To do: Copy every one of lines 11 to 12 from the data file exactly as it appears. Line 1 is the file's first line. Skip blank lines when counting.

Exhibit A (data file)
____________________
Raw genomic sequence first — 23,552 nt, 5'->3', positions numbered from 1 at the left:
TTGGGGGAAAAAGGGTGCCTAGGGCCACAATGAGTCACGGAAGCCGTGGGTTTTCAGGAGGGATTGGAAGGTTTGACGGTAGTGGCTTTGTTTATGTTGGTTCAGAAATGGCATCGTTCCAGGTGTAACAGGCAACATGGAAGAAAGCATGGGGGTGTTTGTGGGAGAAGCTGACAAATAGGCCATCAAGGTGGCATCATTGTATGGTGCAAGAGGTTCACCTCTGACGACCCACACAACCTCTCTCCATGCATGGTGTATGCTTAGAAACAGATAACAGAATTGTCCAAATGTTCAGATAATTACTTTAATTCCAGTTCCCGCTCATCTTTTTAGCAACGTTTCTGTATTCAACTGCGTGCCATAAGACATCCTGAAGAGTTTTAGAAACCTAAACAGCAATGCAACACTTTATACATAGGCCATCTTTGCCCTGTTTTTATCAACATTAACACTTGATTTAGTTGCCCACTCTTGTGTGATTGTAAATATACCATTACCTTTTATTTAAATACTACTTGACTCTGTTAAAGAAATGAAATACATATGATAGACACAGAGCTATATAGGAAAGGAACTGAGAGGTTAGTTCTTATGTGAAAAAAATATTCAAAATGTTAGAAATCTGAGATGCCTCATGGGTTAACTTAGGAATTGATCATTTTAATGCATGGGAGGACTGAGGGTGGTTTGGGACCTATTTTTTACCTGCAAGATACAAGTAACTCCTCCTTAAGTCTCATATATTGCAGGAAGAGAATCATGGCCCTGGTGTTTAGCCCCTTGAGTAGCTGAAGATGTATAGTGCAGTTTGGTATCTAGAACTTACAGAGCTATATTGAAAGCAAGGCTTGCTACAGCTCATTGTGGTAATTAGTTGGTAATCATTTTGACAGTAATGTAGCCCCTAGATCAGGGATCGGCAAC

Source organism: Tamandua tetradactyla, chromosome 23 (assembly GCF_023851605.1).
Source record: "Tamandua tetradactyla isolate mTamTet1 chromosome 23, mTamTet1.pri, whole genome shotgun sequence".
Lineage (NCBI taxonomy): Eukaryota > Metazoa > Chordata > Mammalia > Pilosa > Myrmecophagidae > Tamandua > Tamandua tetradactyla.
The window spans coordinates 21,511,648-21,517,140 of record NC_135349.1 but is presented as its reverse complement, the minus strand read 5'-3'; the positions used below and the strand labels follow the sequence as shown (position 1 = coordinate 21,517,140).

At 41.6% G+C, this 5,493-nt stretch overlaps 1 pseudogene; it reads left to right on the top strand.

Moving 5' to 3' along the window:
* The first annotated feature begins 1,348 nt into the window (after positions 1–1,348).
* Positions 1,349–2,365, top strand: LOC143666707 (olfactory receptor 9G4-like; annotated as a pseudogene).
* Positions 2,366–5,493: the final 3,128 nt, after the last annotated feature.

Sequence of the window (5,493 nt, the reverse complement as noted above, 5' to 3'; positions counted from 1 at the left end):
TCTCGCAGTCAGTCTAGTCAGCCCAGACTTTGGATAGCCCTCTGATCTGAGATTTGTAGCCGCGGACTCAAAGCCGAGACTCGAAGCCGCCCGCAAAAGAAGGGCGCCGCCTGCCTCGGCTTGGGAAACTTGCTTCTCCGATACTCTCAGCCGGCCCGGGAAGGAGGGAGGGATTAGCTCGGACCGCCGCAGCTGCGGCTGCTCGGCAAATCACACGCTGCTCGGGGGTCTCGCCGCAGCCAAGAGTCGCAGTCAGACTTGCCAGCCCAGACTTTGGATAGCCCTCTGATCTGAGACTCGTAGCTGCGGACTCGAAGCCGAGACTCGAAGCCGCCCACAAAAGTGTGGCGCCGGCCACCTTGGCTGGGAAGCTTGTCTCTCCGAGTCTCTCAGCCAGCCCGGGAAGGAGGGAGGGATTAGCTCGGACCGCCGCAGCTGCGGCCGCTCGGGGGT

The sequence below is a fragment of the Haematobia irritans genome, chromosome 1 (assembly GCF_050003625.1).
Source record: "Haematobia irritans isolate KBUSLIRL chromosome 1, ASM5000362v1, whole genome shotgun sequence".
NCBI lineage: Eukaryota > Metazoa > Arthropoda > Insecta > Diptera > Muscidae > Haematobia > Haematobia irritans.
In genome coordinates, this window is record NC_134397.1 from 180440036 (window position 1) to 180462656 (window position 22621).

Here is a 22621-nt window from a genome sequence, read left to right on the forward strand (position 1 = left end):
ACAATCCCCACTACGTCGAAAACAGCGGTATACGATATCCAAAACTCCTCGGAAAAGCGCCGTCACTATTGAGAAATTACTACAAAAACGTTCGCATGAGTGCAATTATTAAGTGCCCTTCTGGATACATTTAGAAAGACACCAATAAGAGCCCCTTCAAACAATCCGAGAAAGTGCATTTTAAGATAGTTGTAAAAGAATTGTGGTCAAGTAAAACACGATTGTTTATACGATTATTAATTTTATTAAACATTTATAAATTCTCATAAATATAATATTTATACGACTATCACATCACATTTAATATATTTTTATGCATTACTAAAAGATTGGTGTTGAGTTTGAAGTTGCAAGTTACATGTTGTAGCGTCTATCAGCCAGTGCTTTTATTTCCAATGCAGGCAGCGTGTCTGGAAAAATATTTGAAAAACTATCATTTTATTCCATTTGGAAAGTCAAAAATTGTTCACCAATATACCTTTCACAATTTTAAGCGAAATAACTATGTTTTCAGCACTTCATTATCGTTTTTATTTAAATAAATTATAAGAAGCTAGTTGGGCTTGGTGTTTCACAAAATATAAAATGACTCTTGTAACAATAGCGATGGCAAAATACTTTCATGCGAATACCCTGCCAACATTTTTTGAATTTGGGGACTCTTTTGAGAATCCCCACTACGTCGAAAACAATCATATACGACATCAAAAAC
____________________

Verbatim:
* Positions 2,366–5,493: the final 3,128 nt, after the last annotated feature.

Sequence of the window (5,493 nt, the reverse complement as noted above, 5' to 3'; positions counted from 1 at the left end):